I recently read a great book entitled Turning Points: Decisive Moments in the History of Christianity by Mark Noll that begged the question, “Are we at a decisive turning point in church history now?” If we are, how should that affect our strategic plans? Do we go this way or that way?
Turning points are significant events that affect the very long term. They cause fundamental changes to the way things are. Trends do the same, but only over the course of a generation or so. Because a turning point is defined in terms of its future impact, they can only really be seen in hindsight.
For example, someone in the 1950s would likely have pointed to the development of Communist states as a critical turning point, but after less than a century we see it for what it was – an experiment that failed, a blip (albeit a significant blip) in the history of our world.
So history will be the best judge of whether a turning point actually occurred and how decisive it was, but it does appear that some current conditions could be turning points. Either way, they are important enough that if you are not yet thinking strategically about them, you should start factoring them into your mission-related strategies.
Noll’s turning points
Noll acknowledges that his choice of thirteen turning points for inclusion in his book is subjective and based on what he thinks is most important in church history. (He lists a number of others that he could have written about.)
Some of the turning points were imposed by external forces:
- the fall of Jerusalem in 70 AD and the loss of the church’s Jewish roots
- the French revolution and the first complete secularization of a society in 1789
Other turning points bubbled up from within the church in response to situations that had been developing for centuries:
- Benedict’s recovery of personal piety through his “Rules” in 530
- the Great Schism between the Eastern and Western churches in 1054
- Luther’s rediscovery of salvation by faith in 1521
Some of the turning points came about from conferences, such as the Edinburgh Missionary Conference of 1910 and the Council of Nicaea in 325, both of which deliberated weighty issues. At Nicaea, for example, they tackled two very heady questions:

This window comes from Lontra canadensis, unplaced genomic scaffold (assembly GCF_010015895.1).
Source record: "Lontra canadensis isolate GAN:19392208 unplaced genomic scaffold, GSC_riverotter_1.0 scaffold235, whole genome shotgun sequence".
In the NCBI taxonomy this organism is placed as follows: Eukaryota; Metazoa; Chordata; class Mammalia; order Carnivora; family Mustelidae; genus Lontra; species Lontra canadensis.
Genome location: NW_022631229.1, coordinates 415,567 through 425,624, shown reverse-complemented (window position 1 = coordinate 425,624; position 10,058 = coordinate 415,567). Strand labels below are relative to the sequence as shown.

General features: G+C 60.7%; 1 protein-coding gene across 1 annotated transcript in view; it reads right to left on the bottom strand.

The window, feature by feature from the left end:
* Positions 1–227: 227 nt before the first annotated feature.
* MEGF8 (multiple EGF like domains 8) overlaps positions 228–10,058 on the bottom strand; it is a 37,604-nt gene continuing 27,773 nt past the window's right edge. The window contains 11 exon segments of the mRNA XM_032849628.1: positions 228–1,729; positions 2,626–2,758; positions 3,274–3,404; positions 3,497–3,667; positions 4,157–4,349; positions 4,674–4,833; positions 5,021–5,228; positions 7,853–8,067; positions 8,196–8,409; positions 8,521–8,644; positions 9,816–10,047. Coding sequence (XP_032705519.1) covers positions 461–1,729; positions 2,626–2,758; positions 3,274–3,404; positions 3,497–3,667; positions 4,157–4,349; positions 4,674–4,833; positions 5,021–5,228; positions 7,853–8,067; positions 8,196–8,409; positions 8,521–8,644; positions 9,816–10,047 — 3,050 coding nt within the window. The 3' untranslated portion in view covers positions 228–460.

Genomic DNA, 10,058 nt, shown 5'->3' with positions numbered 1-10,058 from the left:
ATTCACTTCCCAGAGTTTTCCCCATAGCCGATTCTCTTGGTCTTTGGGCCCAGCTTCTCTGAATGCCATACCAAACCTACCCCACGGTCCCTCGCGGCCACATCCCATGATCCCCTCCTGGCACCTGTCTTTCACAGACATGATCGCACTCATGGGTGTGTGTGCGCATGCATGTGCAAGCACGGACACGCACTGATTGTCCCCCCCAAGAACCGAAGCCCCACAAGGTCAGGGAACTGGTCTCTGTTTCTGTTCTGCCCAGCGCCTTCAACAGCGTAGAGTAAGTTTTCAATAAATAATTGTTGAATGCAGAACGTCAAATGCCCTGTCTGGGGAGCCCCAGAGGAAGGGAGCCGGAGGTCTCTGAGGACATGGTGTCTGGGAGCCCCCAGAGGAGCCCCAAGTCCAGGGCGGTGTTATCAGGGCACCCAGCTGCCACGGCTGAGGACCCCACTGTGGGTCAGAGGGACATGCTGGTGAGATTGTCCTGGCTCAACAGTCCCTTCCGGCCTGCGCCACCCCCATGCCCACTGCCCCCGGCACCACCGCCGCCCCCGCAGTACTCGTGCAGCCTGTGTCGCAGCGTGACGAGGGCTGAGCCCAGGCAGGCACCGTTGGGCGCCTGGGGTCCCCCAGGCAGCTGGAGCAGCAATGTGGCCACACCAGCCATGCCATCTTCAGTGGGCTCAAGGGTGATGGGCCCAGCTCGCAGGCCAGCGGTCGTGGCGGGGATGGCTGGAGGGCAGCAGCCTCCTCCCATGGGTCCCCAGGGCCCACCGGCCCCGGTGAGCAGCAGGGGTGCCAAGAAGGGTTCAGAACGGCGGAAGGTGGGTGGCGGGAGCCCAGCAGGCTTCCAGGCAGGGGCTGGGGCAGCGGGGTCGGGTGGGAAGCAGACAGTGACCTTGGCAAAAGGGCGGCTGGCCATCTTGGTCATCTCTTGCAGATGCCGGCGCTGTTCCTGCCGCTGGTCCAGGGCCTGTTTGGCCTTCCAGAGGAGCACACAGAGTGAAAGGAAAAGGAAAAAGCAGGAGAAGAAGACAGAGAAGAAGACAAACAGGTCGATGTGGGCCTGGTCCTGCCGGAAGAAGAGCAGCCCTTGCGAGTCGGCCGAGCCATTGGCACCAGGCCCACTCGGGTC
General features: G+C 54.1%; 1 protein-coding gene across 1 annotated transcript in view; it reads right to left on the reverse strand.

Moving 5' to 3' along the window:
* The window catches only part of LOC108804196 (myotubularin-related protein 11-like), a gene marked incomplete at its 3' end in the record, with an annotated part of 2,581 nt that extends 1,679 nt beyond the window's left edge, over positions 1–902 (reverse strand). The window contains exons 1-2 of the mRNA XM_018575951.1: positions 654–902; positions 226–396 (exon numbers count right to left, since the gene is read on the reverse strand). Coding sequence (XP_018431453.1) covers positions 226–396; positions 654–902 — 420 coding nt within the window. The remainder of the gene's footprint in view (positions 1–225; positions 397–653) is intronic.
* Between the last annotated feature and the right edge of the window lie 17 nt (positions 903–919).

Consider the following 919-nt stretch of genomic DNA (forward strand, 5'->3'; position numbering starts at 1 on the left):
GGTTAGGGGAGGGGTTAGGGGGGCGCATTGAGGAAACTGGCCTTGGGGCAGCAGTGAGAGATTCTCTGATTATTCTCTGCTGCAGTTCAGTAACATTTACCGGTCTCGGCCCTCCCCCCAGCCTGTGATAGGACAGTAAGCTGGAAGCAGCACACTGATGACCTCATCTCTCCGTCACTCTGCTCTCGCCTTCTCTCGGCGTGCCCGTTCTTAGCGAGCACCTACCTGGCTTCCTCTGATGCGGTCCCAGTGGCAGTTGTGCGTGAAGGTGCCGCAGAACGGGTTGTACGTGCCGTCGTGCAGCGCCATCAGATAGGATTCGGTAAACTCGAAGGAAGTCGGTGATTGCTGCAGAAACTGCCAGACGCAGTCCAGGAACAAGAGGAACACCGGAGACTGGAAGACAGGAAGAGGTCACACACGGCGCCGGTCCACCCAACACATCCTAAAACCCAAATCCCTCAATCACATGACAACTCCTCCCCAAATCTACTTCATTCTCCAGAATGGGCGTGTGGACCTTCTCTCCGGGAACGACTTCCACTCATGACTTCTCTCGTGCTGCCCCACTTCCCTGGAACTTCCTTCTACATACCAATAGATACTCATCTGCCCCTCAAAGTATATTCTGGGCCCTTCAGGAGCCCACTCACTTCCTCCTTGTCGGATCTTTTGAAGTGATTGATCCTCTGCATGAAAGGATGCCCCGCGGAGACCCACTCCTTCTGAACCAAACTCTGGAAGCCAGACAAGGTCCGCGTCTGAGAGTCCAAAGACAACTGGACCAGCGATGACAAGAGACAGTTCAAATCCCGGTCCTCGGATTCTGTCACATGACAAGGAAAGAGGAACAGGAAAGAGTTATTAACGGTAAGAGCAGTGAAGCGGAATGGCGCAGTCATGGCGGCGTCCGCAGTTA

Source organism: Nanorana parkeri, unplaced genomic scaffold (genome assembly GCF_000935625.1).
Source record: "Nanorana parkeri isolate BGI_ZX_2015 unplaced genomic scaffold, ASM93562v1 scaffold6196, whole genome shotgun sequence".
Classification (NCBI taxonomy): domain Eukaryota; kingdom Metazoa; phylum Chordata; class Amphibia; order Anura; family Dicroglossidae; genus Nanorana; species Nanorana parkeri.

- How was Jesus both man and God at the same time?
- How is one who is ‘begotten’ also eternal?
Each of these turning points shaped Christianity, for better or worse, for centuries (and even millennia) to come.
Noll ends the book by identifying five current developments that may be turning points (get the book to see what he has to say about each of these):
- the rise and spread of Pentecostalism;
- the emergence of women into greater public visibility;
- the massive production of new Bible translations as an aspect, more generally, of the globalization of Christianity;
- the survival of Christianity under Communist regimes; and
- the recent flourishing of Christianity in Communist China.
Our turning points?
I have three other possible turning points (or at least significant trends) that will almost certainly affect our strategic plans.
The church is becoming counter-cultural again
Not since Christianity became the Roman state religion in 313 has Christianity been so counter-cultural. In a world that worships ‘me’, ‘my rights’, and ‘my convenience’, the church stands out for holding perspectives and values that are most emphatically not shared by general society.
We are in a society very similar to that in which the ancient church found itself:
- In the pre-Constantine era, Christianity was just one of many religions competing for attention. Today the mission field has come to us (a positive interpretation of events), but that means that Christianity in Canada is once again just part of the mix.
- While their society had some trappings of a state-based religion (emperor worship), the prevailing mindset was quite secular, the same as in Canadian society today.
- Christians back then were a marginalized part of society without political power. Today, faith (especially the Christian faith) has been privatized and stifled, seen as having little, if any, legitimate role in public discussions. Secular Canadians have morphed the American constitutional freedom of religion into freedom from religion.